Franklin D. Roosevelt
January 30, 1882 - April 12, 1945
Did you know that Franklin D. Roosevelt was the first President to be inaugurated on January 20th?
FDR was the last POTUS to take the oath of office on March 4, 1933. After the passage of the 20th Amendment, FDR became the first President to be sworn in on the new day of January 20 for his second inauguration in 1937.Th 20th amendment was passed in order to shorten the transition time between administrations.
President Roosevelt watching the Inaugural Parade from a replica of Andrew Jackson’s “Hermitage” in front of the White House. January 20, 1937.-from the FDR Library
January 3, 1938 - The March of Dimes is established by President Franklin D. Roosevelt
FDR contracted polio in 1921 at the age of 39, and was paralyzed from the waist down. For the rest of his life, FDR was committed to finding a way to rehabilitate himself as well as others afflicted with infantile paralysis.
In 1938, FDR created the National Foundation for Infantile Paralysis. To increase awareness of the campaign, radio personality and philanthropist Eddie Cantor took to the air waves and urged Americans to send their loose change to President Roosevelt in “a march of dimes to reach all the way to the White House.”
Soon, millions of dimes flooded the White House. In 1945, the annual March of Dimes campaign raised 18.9 million dollars for the National Foundation for Infantile Paralysis. Ultimately, the March of Dimes (as the National Foundation became known) financially supported the research and development of a polio vaccine by Jonas Salk in 1955, eradicating the disease throughout most of the world by the 1960s.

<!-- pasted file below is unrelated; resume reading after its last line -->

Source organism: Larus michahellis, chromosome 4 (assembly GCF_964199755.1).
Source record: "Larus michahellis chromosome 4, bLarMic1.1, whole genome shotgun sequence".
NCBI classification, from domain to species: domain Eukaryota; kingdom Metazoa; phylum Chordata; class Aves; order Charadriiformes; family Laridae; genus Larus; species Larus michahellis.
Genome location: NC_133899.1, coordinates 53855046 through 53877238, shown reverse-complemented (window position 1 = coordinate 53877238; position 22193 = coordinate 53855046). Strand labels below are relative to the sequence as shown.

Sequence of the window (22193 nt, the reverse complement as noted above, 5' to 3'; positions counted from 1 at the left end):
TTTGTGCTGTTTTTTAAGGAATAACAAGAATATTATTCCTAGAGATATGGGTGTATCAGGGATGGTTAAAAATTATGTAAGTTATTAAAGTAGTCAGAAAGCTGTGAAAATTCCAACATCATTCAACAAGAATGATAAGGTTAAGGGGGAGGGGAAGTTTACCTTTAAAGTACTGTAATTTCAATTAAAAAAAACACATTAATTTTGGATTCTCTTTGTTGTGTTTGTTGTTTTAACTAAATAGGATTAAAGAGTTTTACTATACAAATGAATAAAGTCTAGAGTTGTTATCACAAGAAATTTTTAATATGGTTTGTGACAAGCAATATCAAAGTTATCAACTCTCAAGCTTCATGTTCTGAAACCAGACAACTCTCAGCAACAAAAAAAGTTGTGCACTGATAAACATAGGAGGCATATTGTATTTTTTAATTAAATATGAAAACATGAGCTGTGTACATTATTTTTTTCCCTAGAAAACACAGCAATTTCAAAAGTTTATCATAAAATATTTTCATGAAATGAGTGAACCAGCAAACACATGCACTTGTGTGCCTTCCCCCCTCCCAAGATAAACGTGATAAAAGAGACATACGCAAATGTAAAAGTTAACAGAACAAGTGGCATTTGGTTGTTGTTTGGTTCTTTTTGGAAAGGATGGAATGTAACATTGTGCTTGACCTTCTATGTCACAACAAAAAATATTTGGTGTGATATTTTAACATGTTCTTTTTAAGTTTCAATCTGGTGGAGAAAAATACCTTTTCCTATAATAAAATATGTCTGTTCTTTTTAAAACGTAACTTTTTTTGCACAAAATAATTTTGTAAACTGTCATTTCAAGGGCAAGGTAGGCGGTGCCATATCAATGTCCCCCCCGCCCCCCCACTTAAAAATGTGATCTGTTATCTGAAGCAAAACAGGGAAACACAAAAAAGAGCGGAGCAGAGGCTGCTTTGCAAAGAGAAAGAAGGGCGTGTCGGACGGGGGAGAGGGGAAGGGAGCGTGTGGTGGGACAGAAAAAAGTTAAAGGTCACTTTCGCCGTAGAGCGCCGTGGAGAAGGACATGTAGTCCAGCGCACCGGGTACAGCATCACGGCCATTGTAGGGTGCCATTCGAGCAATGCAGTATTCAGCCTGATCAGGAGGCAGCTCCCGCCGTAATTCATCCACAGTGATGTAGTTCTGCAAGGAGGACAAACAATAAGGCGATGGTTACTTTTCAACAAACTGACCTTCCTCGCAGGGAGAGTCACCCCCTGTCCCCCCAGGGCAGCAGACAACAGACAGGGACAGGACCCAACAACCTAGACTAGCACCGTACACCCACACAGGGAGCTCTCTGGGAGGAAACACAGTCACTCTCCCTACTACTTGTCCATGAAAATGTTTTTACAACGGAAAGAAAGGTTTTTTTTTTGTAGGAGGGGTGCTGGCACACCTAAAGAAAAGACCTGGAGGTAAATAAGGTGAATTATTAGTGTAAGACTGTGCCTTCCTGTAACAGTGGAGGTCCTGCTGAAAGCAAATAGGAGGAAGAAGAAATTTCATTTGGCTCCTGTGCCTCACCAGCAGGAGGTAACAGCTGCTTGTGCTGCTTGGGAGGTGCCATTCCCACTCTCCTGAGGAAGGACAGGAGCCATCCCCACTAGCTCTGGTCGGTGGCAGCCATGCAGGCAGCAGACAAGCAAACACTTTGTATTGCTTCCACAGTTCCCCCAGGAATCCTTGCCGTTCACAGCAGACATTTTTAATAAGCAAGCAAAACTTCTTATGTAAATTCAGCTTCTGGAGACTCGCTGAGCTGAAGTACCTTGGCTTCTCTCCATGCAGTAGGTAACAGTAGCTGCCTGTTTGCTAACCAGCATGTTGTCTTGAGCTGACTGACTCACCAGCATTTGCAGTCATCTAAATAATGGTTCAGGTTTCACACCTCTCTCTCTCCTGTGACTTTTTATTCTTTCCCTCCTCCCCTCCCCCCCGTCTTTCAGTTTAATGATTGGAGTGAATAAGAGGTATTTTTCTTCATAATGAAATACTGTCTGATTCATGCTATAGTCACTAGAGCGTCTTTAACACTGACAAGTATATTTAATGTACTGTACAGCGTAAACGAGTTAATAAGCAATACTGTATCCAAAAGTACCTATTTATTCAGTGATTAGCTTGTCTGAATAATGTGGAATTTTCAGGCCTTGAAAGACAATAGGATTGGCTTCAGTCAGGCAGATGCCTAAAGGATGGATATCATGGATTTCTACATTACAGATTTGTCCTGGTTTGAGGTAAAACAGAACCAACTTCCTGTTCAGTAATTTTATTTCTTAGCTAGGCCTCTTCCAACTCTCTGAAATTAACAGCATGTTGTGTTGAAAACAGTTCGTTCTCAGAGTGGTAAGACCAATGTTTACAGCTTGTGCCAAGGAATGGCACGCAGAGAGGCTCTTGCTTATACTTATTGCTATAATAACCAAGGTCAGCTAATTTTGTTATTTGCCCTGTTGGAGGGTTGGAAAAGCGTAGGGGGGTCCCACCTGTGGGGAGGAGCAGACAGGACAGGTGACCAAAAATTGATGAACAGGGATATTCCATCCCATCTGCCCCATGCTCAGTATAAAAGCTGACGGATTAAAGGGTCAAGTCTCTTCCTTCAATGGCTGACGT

Pictured: FDR’s 1936 Ford Phaeton featured hand controls that enabled him to drive without the use of his legs.
The 1941 Christmas Tree: A Bright Light in Dark Times
After the attack on Pearl Harbor on December 7, 1941, there was some doubt that the White House Christmas Tree lighting ceremony would take place at all.
The Roosevelts had planned for a “more homey” lighting of the National Christmas tree on December 24 in 1941, and so FDR had directed that the tree be moved from the Ellipse to the White House grounds, just next to the South Lawn Fountain.
But with firm backing from the President, the tree-lighting went forward, and thousands came to the White House to share a bright moment of hope during dark and uncertain times.
President Roosevelt reminded the audience, “Our strongest weapon against this war is the conviction of the dignity and brotherhood of man which Christmas Day signifies—more than any other day or any other symbol.” He continued, “Against enemies who preach the principles of hate and practise them, we set our faith in human love and in God’s care for us and all men everywhere.”
Read the whole story at Prologue: The 1941 Christmas Tree: A Bright Light in Dark Times
Image: President Roosevelt, with Churchill to his right, addresses the crowd at the 1941 lighting of the White House Christmas tree. From the FDR Presidential Library.